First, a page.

Downstream of Shoshone, just above where the Gunnison River empties into the Colorado, there’s a stretch of river where endangered Colorado pikeminnow lay their eggs after spring floods have cleared the cobbles of silt. But human demands on the river tax it so much that during drought, it can get close to drying up. To prevent that, water users and managers work within a tangled web of agreements and rules, looking for ways to keep the river wet. The flows that come down from Shoshone anchor that effort. “I always view Shoshone as our first line of protection,” Reclamation’s Uilenberg says.
But that protection hasn’t always been assured: If the power plant needs maintenance or shuts down, it wouldn’t be allowed to exercise its water rights, because water must be put to “beneficial use” under Western water law. To preserve Shoshone’s influence on the Colorado River — to protect the wildlife, farms and economies that depend on it — water districts from both sides of the continental divide formalized a plan in 2012. They agreed upon a protocol for releasing water from upstream reservoirs that would mimic the Shoshone flows should the power plant go offline, effectively preserving the plant’s influence for the long term. Short shutdowns at the aging facility aren’t uncommon, and “hav(ing) that protocol in place to bridge those gaps is key,” Chart says.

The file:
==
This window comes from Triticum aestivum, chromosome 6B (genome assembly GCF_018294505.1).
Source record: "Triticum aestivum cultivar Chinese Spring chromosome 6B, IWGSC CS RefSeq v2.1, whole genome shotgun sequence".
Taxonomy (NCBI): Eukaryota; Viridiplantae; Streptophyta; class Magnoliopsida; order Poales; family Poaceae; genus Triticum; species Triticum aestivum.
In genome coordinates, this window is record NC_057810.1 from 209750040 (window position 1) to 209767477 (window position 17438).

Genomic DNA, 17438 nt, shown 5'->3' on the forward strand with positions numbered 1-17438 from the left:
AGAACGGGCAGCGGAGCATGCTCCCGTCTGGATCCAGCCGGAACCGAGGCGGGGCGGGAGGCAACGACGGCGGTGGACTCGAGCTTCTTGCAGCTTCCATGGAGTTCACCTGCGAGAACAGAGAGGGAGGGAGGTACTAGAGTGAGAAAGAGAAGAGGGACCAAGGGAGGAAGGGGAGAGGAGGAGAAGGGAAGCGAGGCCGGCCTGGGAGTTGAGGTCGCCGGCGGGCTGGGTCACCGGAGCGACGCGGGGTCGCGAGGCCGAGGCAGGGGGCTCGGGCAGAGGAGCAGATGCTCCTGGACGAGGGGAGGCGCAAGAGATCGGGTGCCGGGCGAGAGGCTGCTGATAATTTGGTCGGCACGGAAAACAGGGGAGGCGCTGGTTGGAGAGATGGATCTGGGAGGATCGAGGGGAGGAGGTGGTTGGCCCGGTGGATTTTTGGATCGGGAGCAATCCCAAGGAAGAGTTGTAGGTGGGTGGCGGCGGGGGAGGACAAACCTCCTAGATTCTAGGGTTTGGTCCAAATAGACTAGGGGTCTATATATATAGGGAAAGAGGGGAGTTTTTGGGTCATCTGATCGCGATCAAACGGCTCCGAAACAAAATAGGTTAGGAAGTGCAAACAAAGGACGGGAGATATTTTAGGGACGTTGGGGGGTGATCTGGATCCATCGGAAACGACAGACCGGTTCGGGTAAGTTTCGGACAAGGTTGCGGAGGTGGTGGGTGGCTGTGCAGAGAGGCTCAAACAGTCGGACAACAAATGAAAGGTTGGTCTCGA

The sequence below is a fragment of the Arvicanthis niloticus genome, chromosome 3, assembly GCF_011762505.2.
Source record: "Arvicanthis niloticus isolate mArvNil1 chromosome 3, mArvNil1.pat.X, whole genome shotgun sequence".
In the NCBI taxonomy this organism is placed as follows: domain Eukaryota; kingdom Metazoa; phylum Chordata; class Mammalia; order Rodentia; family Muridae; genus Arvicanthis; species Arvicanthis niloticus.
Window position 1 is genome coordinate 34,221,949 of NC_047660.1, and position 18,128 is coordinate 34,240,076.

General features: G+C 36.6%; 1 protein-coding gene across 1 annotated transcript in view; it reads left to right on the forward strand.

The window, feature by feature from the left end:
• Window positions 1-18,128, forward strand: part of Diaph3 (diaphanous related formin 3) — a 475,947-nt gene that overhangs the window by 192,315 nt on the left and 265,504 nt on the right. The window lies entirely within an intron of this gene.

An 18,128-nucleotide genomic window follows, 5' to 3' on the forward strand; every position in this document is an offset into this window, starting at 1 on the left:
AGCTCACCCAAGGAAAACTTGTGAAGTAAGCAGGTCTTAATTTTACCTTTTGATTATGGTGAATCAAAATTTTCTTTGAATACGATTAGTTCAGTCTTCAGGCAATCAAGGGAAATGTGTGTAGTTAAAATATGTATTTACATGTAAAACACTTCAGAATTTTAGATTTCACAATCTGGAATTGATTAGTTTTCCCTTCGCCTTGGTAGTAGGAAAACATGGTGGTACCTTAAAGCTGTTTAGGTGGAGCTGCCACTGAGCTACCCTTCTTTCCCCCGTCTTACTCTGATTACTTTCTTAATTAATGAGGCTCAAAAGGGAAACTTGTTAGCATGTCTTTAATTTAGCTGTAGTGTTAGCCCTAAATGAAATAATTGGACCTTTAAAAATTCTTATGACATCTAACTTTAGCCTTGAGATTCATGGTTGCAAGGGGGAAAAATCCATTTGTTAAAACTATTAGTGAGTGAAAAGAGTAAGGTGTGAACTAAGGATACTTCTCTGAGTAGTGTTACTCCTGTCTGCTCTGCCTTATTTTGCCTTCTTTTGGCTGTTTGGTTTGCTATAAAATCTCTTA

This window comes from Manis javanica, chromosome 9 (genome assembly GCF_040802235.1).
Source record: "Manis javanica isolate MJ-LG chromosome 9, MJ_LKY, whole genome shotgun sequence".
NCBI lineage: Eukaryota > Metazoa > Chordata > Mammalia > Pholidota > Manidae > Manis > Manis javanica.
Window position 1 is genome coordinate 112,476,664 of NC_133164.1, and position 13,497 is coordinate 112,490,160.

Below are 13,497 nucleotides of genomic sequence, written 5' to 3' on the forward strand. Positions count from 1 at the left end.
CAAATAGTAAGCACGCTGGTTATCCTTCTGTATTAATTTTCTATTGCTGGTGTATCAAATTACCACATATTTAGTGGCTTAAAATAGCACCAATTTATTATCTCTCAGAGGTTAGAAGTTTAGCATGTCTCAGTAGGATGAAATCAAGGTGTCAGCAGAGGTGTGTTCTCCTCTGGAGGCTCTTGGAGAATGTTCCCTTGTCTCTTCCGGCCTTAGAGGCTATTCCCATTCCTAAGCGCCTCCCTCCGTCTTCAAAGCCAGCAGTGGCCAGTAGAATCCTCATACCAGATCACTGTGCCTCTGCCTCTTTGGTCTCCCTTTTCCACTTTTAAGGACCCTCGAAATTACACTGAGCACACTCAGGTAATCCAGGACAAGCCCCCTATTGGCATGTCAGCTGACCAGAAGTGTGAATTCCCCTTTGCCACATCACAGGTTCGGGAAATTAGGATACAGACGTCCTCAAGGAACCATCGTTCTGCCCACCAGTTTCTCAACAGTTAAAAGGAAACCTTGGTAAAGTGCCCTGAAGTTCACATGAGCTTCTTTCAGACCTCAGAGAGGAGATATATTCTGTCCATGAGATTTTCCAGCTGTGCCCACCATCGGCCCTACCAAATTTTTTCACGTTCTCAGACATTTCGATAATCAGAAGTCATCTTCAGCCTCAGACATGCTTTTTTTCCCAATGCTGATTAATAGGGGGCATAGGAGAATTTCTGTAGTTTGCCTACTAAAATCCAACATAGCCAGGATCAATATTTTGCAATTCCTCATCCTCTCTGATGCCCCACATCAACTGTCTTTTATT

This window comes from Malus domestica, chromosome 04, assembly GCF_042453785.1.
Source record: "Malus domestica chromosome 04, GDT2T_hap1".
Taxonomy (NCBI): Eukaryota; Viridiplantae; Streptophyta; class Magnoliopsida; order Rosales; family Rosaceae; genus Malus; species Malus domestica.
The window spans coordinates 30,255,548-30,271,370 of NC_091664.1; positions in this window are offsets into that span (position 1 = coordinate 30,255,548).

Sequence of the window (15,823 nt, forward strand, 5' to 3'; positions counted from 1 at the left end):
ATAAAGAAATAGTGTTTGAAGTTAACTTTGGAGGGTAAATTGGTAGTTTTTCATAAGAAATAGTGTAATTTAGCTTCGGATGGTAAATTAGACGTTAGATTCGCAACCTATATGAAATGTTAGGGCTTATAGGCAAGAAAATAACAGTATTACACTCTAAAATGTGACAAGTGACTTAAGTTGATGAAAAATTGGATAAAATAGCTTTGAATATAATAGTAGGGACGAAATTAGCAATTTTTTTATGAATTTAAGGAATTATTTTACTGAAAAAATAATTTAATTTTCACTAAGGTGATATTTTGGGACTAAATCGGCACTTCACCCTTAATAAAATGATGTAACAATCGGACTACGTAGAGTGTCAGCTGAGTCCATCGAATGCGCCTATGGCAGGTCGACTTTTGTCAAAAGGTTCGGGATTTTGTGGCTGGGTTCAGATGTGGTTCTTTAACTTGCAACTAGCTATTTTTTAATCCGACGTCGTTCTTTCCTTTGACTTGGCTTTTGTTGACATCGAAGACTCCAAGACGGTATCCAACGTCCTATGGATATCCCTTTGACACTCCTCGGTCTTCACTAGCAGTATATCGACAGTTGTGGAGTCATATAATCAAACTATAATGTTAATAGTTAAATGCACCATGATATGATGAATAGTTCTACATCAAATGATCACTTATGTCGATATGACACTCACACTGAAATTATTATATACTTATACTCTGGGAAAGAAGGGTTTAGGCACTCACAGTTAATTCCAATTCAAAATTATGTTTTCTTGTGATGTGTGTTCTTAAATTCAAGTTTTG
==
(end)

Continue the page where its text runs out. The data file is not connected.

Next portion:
A separate deal, however, allows reductions in the Shoshone flows. Xcel Energy, the owner of the plant, has agreed to allow more water to go to Denver during dry periods by running just one turbine — cutting the plant’s water needs in half — when certain conditions are met. But crucially, that “relaxation” of Shoshone’s water rights is typically limited to the season when it would be least impactful to others: mid-March through mid-May, when the Colorado is beginning to run high with snowmelt but irrigation and rafting seasons have yet to begin.
For its part, Xcel says their interests lie simply in running the plant, not in negotiating battles over water, according to Richard Belt, a water resources senior analyst for Xcel based in Denver. “Shoshone has sort of been a neutral third party there, kind of minding its own business,” he says, a role it has played for decades, through deluges and droughts, major repairs and evolutions in water management — and one which the tiny, century-old plant will likely hold for years to come.
Shoshone Falls hydroelectric generation station via USGenWeb
Shoshone hydroelectric generation plant Glenwood Canyon via the Colorado River District